The entertainment industry follows a similar trajectory. Hollywood and the Western music industry continue to exert a profound influence on African pop culture, overshadowing local entertainment scenes. It is not uncommon to find Western pop-culture references embedded in African youth lingo, fashion, and entertainment preferences. While cultural exchange is a global phenomenon, the disproportionate influence of Western culture risks marginalising indigenous African cultures.
These contemporary instances highlight the persistent undercurrents of Western social engineering and economic control in Africa. The mechanisms may have evolved from the direct colonial rule of yesteryears, but their intent and impact continue to echo the same power imbalance. A concerted effort to reclaim and assert Africa’s socio-economic and cultural agency is needed to break free from this neo-colonial stranglehold.
Economic liberation should be driven by policies that champion African industries, protect them from unfair competition, and foster an environment conducive to their growth. This entails shifting from the current paradigm, where African economies are structured as raw material suppliers to the West, towards one that values and nurtures indigenous innovation and manufacturing capabilities.
In the sphere of social and cultural autonomy, a renaissance of African self-perception is necessary. Prioritising African narratives, perspectives, and values in education, media, and entertainment is a crucial step towards this goal. Platforms that spotlight African success stories, achievements, and vibrant cultures can serve as potent counter-narratives to Western-dominated discourse.
As Africa confronts this crossroads, the choices made today will shape its future. The clarion call for a new dawn of African autonomy is resounding. It beckons a future where Africa’s wealth, both in resources and culture, benefits its people first, creating an era of self-determined prosperity and growth. Africa’s time is not on the horizon. It is here, and it is now.
The Western world’s interference in Africa, concealed under the façade of humanitarian concerns, developmental assistance, or security cooperation, belies a bitter truth: an underlying current of neo-colonialism. These ostensibly benign interventions often serve the West’s strategic economic and political interests, subtly perpetuating the same imperialistic control they allegedly renounced at the end of colonialism. The thinly veiled hypocrisy of this Western imperialism is evident in the ongoing imbroglio between France and Burkina Faso, among other instances.
In 2023, the tension between France and Burkina Faso escalated over issues tied to sovereignty and autonomy. The Burkina Faso government criticised France’s military presence, part of the broader anti-insurgent Operation Barkhane in the Sahel, as an infringement on its sovereignty. This reflects a larger sentiment against neo-colonialism that is steadily gaining traction across Africa.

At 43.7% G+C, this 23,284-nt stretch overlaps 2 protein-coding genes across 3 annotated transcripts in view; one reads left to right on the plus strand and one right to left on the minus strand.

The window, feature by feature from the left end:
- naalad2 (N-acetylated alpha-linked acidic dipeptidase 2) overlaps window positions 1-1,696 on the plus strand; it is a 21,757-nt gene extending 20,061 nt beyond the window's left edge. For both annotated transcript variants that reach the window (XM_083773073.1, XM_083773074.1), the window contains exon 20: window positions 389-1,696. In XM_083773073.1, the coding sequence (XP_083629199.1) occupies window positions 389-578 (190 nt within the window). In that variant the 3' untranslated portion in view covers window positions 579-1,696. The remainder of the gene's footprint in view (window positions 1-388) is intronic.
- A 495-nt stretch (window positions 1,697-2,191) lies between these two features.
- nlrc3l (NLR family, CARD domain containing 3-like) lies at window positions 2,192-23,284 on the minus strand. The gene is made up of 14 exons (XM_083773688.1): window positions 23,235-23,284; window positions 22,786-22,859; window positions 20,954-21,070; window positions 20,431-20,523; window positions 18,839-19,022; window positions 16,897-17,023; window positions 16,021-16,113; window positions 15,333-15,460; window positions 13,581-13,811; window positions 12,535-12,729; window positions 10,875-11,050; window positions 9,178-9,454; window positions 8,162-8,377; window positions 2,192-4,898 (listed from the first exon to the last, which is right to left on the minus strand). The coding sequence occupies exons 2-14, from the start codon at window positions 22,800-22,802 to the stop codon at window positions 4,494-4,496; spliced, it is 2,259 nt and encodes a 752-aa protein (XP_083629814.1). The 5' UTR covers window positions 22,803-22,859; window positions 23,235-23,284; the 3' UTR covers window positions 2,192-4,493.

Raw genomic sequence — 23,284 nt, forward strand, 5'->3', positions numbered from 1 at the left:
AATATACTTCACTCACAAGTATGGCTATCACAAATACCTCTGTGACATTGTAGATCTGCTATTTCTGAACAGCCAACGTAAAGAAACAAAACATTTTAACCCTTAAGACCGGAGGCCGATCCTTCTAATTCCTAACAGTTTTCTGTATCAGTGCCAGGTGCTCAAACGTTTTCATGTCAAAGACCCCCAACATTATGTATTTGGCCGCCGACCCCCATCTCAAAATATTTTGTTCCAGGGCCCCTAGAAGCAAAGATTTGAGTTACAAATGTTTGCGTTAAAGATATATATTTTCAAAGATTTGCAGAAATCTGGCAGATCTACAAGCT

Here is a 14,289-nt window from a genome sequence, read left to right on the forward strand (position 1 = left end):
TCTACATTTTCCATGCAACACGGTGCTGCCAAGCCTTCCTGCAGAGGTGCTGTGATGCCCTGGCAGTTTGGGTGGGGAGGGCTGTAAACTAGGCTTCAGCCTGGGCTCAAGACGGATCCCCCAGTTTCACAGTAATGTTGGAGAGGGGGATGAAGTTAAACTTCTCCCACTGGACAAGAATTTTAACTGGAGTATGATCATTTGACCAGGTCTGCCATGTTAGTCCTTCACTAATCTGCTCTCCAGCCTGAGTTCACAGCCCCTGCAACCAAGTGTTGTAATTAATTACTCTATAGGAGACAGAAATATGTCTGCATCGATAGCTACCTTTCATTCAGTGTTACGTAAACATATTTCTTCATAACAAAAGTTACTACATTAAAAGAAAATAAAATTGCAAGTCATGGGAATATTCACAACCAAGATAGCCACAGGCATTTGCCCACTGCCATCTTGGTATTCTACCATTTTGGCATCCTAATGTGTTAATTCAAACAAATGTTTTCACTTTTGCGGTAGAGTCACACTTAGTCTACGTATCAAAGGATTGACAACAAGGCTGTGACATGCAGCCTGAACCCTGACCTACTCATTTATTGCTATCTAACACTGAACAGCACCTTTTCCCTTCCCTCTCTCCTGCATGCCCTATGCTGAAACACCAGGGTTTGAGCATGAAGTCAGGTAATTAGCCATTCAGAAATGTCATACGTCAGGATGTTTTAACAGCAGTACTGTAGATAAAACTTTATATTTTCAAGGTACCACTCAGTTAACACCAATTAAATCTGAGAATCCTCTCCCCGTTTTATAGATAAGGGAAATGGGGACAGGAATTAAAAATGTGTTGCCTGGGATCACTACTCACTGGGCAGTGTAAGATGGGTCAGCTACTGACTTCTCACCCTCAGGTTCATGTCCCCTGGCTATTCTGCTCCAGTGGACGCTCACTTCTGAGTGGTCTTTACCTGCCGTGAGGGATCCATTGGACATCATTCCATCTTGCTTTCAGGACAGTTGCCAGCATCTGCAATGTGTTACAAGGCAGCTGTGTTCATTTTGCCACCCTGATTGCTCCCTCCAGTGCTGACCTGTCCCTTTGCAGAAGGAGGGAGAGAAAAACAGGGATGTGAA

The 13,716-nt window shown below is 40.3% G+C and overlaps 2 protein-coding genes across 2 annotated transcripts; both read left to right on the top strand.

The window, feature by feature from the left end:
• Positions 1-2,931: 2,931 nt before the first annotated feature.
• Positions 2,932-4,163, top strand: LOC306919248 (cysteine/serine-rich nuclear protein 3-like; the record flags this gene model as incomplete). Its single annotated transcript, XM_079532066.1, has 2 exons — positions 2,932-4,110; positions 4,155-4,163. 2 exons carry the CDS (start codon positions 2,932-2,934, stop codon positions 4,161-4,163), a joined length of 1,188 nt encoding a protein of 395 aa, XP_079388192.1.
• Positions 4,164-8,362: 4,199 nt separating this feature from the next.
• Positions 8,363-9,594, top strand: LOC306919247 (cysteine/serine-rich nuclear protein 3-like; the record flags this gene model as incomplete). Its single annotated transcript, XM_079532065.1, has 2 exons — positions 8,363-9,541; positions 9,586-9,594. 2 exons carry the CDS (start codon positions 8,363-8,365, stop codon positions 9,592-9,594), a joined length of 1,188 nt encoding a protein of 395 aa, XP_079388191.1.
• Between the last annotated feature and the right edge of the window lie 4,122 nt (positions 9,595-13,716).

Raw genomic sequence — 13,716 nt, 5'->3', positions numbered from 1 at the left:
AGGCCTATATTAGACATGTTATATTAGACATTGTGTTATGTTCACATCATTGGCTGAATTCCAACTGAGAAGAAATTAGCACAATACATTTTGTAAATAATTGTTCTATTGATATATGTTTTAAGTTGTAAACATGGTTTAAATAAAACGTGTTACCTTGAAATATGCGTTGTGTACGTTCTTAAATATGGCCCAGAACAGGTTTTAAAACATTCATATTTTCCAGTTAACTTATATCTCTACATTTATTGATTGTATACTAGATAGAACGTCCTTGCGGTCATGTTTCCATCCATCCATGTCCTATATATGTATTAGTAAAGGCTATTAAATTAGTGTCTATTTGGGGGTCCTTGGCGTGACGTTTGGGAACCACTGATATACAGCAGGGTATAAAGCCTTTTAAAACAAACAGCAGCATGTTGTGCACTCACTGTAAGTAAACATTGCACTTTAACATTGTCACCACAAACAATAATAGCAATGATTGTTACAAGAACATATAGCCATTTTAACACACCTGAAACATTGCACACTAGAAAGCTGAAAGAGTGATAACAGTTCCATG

This controversial military presence, though framed as a necessary counter-terrorism measure, plays a role in maintaining French influence in the region. Additionally, France’s economic interests cannot be discounted. In 2021, for example, the Franco-Burkinabé trade amounted to €377 million, an increase of 16% from the previous year. But beyond these figures, the French presence has far-reaching impacts, potentially undermining the state’s authority and casting a shadow over Burkina Faso’s political sovereignty.
This issue is symptomatic of a wider problem. Africa is often seen as a theatre for proxy conflicts or as a means to access vast natural resources. The West’s control over Africa transcends the overt military presence. It’s cleverly disguised in complex trade agreements that favour Western industries, perpetuated by multinational corporations that exploit resources, and embedded in the skewed representations of Africa in Western media.
Breaking free from this web of control requires Africa to redefine its economic, political, and cultural landscape. Economic diversification is essential to reduce overreliance on raw material exports that render Africa vulnerable to the vagaries of global commodity prices. Africa’s burgeoning youth population offers a golden opportunity for driving economic growth. Investment in quality education, particularly in STEM, can equip the youth with skills necessary for innovation, ultimately reducing dependence on foreign expertise and labour.
The United Nations Economic Commission for Africa (UNECA) had indeed projected that the implementation of the AfCFTA could increase intra-African trade by 52.3 percent by 2022, by eliminating import duties, and could double trade if non-tariff barriers are also reduced.
However, it’s important to note that the full realisation of the AfCFTA’s potential depends on a variety of factors. These include the reduction of both tariff and non-tariff barriers, improvements in infrastructure, harmonisation of customs and trade regulations among African countries, and the political will and ability of the member states to implement and adhere to their commitments under the agreement.
Lastly, the need to reclaim and control African narratives cannot be overstated. Western portrayals of Africa often perpetuate harmful stereotypes and negate Africa’s cultural diversity and historical richness. Africa needs to invest in local media, promote African languages, and popularise indigenous arts and culture to counter this.
In conclusion, the Western world’s imperialistic hypocrisy needs to be called out. However, it’s equally important for Africa to seize its destiny, assert its autonomy, and work towards a prosperous future unfettered by neo-colonial constraints. The road is arduous, but the seeds of change are already taking root. Africa’s time is now.